Faster Better Cheaper for a Highly Regulated Environment? Yes, we Kanban!
Is it possible to deliver software improvements faster and with better quality in a highly regulated environment? What if the organization only uses off-the-shelf commercial packages like SAP rather than custom software? Oh, and much of the team is still learning the ropes? And by the way, our business users are unavailable during monthly and quarterly close, and to top it all off whole divisions go off-line for weeks or months at a time during refinery “turnaround” events? How can we improve cycle times, if it sometimes takes us months just to figure out how to design a solution for a single request?
In this session, we will examine a case study at an energy company that needed to increase their speed of delivery and their level of quality, while at the same time controlling costs. They started to adopt Kanban a year ago, by visualizing their waterfall process on a board and holding a daily stand-up. However, cycle times were still unacceptably long, and the board did not change much day-by-day. Worse, the business was getting more impatient and the backlog of urgent requests was growing longer. The team was ready to take the next step and deepen their kanban implementation.
We will examine a number of improvements that were made and the impact of each one of them. Larger work items were broken down into user stories, enabling progress to be tracked at a more granular level and helping the team to break down difficult problems into smaller, bite-sized chunks. Defects were captured individually on the board so large items did not appear to “stall” for no reason. Time-boxed “Spikes” could be created to capture efforts required to identify alternatives and reduce risk in design or implementation. The kanban boards went through multiple iterations as we updated them to better reflect our new process.
Hand-in-hand with these improvements came training and practice. How do we create properly formed user stories? When is it appropriate to create a Spike? How can we make process policies explicit—especially the Definition of Ready and Definition of Done?
Perhaps the biggest change for any team moving away from waterfall is the difference in the way team members interact with each other. Analysts and developers used to formal, defined handoffs gradually learned to work together more closely during all phases of a work item—from cradle to grave. Introducing this new way of working together exposed many concerns and biases, most of which have roots in the very different ways that analysts and developers think and see the world. We will review this phenomenon and talk about different techniques and approaches to help mitigate concerns and move forward.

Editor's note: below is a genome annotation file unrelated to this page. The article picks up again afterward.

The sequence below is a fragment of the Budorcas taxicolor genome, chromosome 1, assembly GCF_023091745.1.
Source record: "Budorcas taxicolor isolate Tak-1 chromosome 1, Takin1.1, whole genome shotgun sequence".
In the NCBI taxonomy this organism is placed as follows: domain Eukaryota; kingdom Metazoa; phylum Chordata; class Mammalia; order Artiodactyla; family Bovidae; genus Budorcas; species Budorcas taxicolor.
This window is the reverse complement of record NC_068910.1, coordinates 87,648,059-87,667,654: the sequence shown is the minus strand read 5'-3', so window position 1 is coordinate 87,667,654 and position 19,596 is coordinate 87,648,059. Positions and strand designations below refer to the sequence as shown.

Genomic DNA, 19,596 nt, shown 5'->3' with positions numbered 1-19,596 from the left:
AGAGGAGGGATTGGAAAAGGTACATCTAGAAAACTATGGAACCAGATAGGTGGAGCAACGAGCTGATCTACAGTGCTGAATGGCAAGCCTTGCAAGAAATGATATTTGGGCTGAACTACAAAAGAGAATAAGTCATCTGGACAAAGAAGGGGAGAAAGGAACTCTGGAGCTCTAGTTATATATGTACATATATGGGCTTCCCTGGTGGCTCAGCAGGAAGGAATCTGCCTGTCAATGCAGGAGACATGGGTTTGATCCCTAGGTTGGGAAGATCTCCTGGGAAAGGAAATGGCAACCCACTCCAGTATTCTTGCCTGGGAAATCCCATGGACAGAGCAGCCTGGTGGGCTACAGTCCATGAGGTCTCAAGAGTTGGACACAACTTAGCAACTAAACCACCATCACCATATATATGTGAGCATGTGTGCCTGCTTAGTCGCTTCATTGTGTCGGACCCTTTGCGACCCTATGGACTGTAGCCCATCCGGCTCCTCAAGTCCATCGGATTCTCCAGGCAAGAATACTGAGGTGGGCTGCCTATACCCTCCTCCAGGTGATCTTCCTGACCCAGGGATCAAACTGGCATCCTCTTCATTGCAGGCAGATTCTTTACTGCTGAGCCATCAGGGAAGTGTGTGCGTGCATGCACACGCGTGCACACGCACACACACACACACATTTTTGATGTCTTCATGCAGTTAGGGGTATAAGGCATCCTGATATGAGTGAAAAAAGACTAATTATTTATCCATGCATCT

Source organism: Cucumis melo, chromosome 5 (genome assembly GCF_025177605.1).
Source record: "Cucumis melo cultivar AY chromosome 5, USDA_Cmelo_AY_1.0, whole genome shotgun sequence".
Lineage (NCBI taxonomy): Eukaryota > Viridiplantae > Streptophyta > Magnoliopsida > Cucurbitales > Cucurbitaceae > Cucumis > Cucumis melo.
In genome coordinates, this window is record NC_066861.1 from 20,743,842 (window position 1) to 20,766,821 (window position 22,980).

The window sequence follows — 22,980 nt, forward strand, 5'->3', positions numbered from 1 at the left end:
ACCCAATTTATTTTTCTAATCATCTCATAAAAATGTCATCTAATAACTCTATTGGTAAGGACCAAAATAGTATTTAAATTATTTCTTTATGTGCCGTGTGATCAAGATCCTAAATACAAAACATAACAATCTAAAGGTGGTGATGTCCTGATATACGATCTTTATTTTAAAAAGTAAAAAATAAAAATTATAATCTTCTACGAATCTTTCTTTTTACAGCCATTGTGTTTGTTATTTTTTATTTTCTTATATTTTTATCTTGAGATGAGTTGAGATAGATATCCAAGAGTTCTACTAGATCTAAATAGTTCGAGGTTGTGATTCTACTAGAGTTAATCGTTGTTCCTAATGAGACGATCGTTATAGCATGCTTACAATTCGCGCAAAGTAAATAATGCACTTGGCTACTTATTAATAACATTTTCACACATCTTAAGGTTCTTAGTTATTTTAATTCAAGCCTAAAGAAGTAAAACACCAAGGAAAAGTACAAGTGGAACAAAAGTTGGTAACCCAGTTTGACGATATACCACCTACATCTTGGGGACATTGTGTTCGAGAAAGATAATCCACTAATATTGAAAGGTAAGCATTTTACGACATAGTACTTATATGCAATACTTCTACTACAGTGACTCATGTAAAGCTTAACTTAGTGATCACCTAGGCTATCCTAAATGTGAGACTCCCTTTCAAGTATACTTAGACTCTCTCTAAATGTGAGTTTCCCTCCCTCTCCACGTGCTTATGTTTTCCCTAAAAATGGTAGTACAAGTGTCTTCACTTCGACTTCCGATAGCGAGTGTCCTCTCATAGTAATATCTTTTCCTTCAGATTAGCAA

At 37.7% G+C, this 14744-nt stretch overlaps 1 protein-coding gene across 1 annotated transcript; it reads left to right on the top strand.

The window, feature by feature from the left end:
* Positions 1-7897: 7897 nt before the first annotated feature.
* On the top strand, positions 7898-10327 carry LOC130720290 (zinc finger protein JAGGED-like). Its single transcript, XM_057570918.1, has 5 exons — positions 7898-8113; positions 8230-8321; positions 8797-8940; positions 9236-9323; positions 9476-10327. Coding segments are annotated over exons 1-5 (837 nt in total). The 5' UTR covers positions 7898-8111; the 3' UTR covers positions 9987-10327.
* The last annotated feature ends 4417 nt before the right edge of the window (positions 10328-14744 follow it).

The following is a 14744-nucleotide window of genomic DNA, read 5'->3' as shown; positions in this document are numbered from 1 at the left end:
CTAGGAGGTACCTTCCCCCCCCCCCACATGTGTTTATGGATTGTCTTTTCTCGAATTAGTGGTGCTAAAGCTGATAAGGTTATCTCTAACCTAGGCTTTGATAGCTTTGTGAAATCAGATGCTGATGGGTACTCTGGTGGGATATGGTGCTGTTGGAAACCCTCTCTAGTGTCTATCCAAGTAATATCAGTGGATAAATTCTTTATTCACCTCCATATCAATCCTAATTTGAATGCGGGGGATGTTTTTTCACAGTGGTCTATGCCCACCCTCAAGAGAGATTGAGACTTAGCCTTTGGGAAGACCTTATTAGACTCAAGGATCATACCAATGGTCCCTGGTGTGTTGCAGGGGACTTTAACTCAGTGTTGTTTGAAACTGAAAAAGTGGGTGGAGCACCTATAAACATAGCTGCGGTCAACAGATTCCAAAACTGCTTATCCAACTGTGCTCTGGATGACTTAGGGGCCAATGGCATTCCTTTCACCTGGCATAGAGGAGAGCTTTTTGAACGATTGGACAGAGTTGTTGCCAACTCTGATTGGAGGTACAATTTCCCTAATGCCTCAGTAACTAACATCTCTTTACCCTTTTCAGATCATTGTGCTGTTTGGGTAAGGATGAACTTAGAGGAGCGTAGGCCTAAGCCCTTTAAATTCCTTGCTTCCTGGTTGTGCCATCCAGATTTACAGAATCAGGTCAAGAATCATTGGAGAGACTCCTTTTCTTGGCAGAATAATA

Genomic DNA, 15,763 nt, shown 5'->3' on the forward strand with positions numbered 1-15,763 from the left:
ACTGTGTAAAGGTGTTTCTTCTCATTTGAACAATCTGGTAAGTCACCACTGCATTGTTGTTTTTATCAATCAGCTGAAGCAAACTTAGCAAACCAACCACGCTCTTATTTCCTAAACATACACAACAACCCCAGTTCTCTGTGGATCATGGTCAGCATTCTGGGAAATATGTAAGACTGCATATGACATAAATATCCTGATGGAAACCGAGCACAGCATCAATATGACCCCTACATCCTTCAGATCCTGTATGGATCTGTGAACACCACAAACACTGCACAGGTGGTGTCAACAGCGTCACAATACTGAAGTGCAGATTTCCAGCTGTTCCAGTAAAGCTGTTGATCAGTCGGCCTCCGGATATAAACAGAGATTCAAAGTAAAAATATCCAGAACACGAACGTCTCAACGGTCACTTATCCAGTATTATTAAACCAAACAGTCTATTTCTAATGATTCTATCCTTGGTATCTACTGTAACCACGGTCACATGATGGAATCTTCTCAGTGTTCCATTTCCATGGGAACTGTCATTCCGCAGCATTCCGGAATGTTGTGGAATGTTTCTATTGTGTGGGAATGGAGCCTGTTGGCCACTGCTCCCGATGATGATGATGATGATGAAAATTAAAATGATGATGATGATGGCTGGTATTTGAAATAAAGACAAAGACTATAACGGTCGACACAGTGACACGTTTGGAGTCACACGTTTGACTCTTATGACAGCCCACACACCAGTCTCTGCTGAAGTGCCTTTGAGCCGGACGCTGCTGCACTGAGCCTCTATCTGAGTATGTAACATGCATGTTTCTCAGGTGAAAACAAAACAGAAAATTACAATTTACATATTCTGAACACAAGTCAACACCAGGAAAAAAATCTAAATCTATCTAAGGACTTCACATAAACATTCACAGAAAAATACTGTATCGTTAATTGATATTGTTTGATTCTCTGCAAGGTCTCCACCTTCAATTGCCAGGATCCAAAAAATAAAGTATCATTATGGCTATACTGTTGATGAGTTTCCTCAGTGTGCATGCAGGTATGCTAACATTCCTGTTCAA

Come join us for a stimulating, thoughtful conversation about one Fortune 200 company’s journey towards a deeper and more complete implementation of Kanban. Perhaps the “alternative path to agility” is right for your organization?
Outline/Structure of the Case Study
- case study introduction
- problem statements
- root cause analysis: getting the full picture
- user stories, spikes, and defects, oh my!
- Kanban system design
- Lean documentation: doing more with less
- Establishing Team agreements
- Replenishment Cycles
- Kanban board evolution
- Lessons Learned
- Next Steps
- See how Kanban brings incremental benefits without requiring revolutionary change
- Understand the value proposition for Kanban for knowledge-based work
- Understand how agile/kanban can improve cycle times even in highly-regulated or COTS-based environments
- Understand how the simplicity and clarity of Kanban helps reduce resistance to change and avoid the type of knee-jerk reactions that can jeopardize a transformation initiative
- Understand how Kanban boards can be used to simultaneously visualize work at multiple levels of granularity, showing how work is decomposed into pieces and then recombined for delivery
analysts, developers, business owners, management, technical and non-technical